Tax Deductions for Fitness Industry Workers

Working as a sports person has taken me around the world and to achieve goals I dreamed about as a child. When I began my career as an amateur, the costs were private, but as I gained skills and built my reputation I was able to turn my career into a professional vocation which mean that the money  I earned became my income.

While some sporting professionals turn to other jobs after their sporting goals have been attained, as I have by starting my own small business Elite Cakes and working as a paramedic, others choose to stay in the sporting world by training others, working as a fitness professional or even opening their own gym.

If you’re a sporting employee, a sporting professional or a small business owner in the fitness or sporting industry, it pays to learn what you can claim when it comes to tax deductions.


First and foremost, no tax deduction can be claimed without the proper records. The Australian Taxation Office (ATO) won’t accept just any old scrap of paper. Your documents must contain certain information for it to be acceptable. Items you should keep as your records to prove expenses include receipts, tax invoices, contracts, bank statements, rental agreements and documentation from financial institutions. You may also need to keep log books, especially if you claim vehicle and working from home expenses.

These documents must be dated, show the supplier’s name, address and ABN, the item you bought, the amount you paid and the GST you paid. The good news is, you don’t have to tie up a desk drawer or filing cabinet with your documents. The ATO allows you to save an electronic copy, as long as it’s a true and clear representation of the original. A good idea because you’ll need to keep your records for five years after the date you incurred the expense, or from your last tax return, whichever is the latest.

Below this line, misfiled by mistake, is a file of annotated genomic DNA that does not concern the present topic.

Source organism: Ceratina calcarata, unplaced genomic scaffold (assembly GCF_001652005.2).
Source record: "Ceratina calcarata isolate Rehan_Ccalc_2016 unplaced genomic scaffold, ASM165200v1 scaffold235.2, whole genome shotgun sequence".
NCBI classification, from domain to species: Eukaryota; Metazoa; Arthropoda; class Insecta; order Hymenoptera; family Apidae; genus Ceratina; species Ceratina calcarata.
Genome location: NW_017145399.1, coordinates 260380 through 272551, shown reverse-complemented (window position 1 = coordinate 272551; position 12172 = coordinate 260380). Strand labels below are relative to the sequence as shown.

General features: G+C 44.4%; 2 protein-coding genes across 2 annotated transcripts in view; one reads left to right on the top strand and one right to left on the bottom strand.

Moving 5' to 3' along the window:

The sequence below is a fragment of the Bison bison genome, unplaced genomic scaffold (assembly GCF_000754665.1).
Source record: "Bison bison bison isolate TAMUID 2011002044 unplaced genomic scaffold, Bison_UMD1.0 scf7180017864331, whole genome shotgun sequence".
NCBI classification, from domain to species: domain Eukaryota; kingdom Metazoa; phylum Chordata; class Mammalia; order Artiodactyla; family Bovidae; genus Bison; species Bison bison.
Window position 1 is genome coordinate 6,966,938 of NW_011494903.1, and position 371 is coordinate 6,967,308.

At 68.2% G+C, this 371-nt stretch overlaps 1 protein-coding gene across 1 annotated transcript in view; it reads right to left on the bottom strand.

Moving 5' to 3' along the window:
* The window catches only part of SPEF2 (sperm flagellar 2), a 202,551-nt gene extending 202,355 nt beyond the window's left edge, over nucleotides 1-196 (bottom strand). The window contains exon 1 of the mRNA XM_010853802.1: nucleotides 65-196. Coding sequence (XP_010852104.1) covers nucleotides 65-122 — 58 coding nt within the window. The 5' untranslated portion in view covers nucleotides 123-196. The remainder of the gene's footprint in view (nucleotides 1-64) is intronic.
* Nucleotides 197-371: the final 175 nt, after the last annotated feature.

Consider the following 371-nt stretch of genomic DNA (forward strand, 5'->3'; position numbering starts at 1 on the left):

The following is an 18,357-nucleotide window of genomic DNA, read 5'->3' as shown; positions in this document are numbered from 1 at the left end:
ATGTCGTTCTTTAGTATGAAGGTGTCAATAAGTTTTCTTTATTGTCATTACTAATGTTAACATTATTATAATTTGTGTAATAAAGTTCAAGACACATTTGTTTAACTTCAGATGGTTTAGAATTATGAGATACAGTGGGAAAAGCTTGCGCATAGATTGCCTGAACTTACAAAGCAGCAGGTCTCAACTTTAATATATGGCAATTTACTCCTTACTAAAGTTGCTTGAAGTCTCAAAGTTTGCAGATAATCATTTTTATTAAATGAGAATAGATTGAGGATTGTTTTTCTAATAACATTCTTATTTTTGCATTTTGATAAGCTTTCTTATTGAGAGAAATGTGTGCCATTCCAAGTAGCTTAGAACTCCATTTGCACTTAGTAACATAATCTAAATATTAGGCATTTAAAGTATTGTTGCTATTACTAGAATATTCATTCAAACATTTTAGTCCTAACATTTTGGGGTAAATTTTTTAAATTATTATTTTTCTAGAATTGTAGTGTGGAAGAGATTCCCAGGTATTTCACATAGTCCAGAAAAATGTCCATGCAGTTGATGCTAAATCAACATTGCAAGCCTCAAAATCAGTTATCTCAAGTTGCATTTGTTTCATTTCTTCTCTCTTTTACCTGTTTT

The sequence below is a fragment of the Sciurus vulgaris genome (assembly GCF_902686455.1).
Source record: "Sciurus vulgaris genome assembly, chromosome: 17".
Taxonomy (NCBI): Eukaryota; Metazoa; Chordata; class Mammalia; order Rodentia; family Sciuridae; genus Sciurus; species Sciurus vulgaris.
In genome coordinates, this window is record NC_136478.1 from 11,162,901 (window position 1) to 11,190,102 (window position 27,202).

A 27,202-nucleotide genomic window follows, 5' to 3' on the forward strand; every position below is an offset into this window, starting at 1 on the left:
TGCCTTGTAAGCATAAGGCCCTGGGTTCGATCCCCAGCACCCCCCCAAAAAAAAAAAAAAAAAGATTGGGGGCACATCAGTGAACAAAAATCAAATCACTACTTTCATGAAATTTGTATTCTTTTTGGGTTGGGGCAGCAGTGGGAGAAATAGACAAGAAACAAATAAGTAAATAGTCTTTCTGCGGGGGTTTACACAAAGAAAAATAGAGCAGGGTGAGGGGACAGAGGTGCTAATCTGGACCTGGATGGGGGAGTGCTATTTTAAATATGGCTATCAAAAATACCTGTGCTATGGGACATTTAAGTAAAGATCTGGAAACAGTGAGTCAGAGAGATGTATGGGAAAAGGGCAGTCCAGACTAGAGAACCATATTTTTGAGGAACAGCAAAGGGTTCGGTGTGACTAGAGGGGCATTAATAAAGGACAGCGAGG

To Claim A Tax Deduction

In order to claim your tax deductions, the ATO has three golden rules:

  • You must have already incurred the expense
  • The expense must be directly related to your work
  • You must have proof

You’ll only be allowed to claim work expenses. Any expense that has a private element to the cost should be apportioned between business and private use. So, let’s look at some expenses you can claim!



A lot of sporting industry jobs are not at a singular location. You can find yourself crossing your city, your country or overseas for your job!